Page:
Shooting Special Events

Are you having a hard time coming up with an idea for a video? Has your camcorder been collecting more dust than images lately? If so, it’s time to charge those batteries and get ready to shoot, because video opportunities are more prevalent than you may realize. There’s always something for you to shoot.

Why do most people buy camcorders in the first place? Ask a hundred people and you’ll probably get a hundred different answers. It all boils down to one thing though, preserving memories. We have the ability to playback in our mind’s eye the events of our lives and in so doing relive them. As time goes on, however, that playback becomes less and less reliable. Images blur and details fade. Put those events down on videotape though, and you can relive them by actually watching them over again. Videotape may not be a substitute for memory, but it can sure fill in the blanks that can develop in our minds as the years go on.

Special events – those significant to you – are particularly good video fodder. Let’s look into shooting special events. Hopefully, we’ll inspire you to grab your camcorder and start shooting.

Telling a Story

Some special events are more obvious than others. Take, for instance, birthdays and anniversaries. These events are special because we choose to celebrate them with unique labels and distinctive rituals. They mark the milestones for a person or people and if that milestone is particularly great, these events may be even more meaningful.

Suppose you have chosen a birthday or an anniversary as a special event to record. You reach for your camcorder to document the occasion, but what exactly do you shoot? After all, a birthday or anniversary celebration could last several hours. Do you just put the camcorder on a tripod and let it run until the party’s over? Remember, this isn’t about surveillance, it’s about memory. When choosing what to shoot, think about what you believe will be important to remember. Here are some guidelines:

1 An event is the same as a story. It has to have a beginning and an end. Be sure to shoot the beginning and end of the birthday or anniversary celebration. This will provide framework for what you shoot in between.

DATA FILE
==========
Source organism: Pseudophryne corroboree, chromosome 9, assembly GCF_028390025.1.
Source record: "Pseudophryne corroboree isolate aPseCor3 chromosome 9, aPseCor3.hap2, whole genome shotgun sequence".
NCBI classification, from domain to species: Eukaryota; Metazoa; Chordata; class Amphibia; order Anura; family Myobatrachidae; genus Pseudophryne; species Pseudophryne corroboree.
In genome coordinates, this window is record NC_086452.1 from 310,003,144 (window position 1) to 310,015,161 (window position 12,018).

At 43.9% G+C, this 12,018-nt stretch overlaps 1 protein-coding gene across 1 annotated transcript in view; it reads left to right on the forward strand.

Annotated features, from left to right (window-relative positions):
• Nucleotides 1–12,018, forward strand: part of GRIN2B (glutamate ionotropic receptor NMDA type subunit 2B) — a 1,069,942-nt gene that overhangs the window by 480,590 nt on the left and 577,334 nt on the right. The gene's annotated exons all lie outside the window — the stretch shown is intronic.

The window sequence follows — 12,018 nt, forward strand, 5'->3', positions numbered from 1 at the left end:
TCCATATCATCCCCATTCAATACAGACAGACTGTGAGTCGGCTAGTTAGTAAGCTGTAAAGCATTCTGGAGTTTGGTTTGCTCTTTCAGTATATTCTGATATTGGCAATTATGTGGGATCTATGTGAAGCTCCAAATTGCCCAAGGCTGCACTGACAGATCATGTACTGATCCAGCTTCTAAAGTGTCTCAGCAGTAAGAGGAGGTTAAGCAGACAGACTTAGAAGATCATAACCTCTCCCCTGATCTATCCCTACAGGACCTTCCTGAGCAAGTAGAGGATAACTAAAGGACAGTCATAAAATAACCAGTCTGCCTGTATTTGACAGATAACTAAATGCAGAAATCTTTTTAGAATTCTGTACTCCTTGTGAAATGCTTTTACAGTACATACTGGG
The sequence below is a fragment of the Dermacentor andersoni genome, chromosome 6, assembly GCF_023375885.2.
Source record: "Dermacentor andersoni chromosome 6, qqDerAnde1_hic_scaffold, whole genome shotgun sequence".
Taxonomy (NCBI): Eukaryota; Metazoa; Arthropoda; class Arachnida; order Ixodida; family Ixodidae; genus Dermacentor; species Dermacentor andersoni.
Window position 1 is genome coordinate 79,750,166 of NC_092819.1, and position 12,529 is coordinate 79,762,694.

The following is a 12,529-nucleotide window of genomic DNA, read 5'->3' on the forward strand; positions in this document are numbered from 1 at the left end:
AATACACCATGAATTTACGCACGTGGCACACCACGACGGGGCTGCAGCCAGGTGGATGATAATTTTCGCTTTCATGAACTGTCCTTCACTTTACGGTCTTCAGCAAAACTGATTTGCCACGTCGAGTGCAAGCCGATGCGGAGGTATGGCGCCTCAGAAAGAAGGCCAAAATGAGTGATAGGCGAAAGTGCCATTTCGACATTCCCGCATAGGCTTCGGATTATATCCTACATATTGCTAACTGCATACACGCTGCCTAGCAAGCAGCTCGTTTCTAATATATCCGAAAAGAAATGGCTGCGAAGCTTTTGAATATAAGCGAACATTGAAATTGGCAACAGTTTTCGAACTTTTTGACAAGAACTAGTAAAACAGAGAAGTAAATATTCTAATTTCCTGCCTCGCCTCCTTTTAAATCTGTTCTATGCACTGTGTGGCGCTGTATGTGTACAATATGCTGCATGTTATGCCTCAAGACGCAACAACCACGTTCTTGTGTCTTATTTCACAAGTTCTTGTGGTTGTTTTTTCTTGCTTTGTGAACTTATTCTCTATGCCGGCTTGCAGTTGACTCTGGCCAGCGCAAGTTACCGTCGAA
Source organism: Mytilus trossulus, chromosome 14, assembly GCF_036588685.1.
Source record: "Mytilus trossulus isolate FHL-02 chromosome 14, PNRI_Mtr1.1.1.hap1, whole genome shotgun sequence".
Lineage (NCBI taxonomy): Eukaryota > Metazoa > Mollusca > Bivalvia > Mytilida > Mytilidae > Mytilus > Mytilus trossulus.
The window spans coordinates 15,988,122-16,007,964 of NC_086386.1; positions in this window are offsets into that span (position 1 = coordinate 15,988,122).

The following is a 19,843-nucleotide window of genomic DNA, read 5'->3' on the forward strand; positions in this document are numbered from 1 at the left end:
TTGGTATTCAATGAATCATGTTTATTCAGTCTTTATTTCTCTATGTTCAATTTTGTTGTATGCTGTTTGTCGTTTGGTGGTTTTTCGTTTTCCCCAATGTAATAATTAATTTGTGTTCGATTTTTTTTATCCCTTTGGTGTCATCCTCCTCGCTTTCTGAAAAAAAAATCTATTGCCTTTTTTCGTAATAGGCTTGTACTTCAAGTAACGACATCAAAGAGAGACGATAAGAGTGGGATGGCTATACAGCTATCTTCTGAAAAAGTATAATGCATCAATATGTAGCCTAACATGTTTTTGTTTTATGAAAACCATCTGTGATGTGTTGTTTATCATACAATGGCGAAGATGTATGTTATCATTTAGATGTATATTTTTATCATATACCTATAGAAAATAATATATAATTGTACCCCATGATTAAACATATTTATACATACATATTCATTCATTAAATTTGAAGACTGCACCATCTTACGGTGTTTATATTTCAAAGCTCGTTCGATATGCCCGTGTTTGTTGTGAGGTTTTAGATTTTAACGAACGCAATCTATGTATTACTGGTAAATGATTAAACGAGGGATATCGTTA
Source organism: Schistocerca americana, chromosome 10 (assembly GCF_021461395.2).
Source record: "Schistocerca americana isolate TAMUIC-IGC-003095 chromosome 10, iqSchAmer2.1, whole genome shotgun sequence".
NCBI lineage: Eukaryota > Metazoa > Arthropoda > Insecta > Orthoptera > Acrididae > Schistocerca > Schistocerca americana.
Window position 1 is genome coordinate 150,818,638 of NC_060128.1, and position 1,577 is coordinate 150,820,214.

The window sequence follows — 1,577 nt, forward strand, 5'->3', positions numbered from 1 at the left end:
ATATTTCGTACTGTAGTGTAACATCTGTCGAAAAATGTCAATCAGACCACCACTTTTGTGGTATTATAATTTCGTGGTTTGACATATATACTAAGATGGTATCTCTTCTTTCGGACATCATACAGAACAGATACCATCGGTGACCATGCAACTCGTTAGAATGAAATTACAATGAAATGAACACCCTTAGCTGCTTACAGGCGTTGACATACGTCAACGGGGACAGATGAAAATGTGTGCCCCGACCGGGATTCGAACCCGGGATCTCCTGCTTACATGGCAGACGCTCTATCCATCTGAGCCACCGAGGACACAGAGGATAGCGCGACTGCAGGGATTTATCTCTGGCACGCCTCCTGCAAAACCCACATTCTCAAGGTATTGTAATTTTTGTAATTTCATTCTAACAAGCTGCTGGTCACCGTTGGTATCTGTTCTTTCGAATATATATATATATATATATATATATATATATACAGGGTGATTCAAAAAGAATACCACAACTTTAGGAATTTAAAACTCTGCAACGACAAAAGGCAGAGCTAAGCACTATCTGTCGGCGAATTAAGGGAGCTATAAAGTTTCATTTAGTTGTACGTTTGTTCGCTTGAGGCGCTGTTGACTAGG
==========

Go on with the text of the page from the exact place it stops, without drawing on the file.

2 Be judicious when shooting the "middle" portion of your party. Whether you are throwing the party or just an attendee, you probably have some idea about what’s going to happen while you’re there. At birthday parties, for example, there’s the singing of the "Happy Birthday" song, blowing out candles on the cake and opening presents. Those are key elements that you will definitely want to shoot. You may want to turn the camcorder off in between those elements and just enjoy yourself.

3 Try to keep your footage of your celebration down to thirty minutes or less. You’re not shooting Gandhi, after all, and you’re likely not going to want to relive any celebration for more than 30 minutes. Keep the length of your finished project in mind as you shoot.

Family Matters

These guidelines can be applied to other events, as well, which begs the question, "What else is there beyond birthdays and anniversaries?"

Holidays are also special events, by definition. They bring people together to mark a significant event. Holidays also tend to be a time for family gatherings, and family gatherings of any sort, be they holidays, reunions, picnics, etc. are outstanding opportunities to collect memories on videotape.

The trouble with gatherings such as these is that they have less formal structures than birthdays and anniversaries. That means that what happens in the middle is less predictable. What do you shoot in those cases?

During a family gathering, it’s the people that really matter. Some of those attending may be folks you haven’t seen in a long time, and may not see again for a long time to come. It would make sense, then, to point the camcorder their way and let the tape record a good look of those people.

Memories are auditory, as well as visual. As such, sound is just as important as video when recording a special event. Particularly in the case of family gatherings, you may want to record what people say, as well.

When you approach those individuals you’ve decided deserve special attention in your video, you should ask them to say a few words. Yes, a lot of people out there will whine and complain when a camera is turned toward them. You’ll find, though, that when asked to speak for posterity, most folks will become instant presenters, with orations that rival an Academy Award acceptance speech. The benefit to you, of course, will be not only having still pictures tucked away in a photo album of your cousin Louie from Kansas City that you see once every ten years, but having his words on tape for you to listen to and relive any time you want.


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Dust Off That Camcorder!

The time to take your camcorder out of mothballs is now! Special events are waiting around every corner, just waiting to be documented for you to enjoy later. The great thing about them is that you can decide what is special, and give yourself any excuse you want – as often as you want – for breaking out the camcorder and shooting the events of your life. It’s fun, it’s personal and it’s a perfect way to save precious memories.

The Videomaker Editors are dedicated to bringing you the information you need to produce and share better video.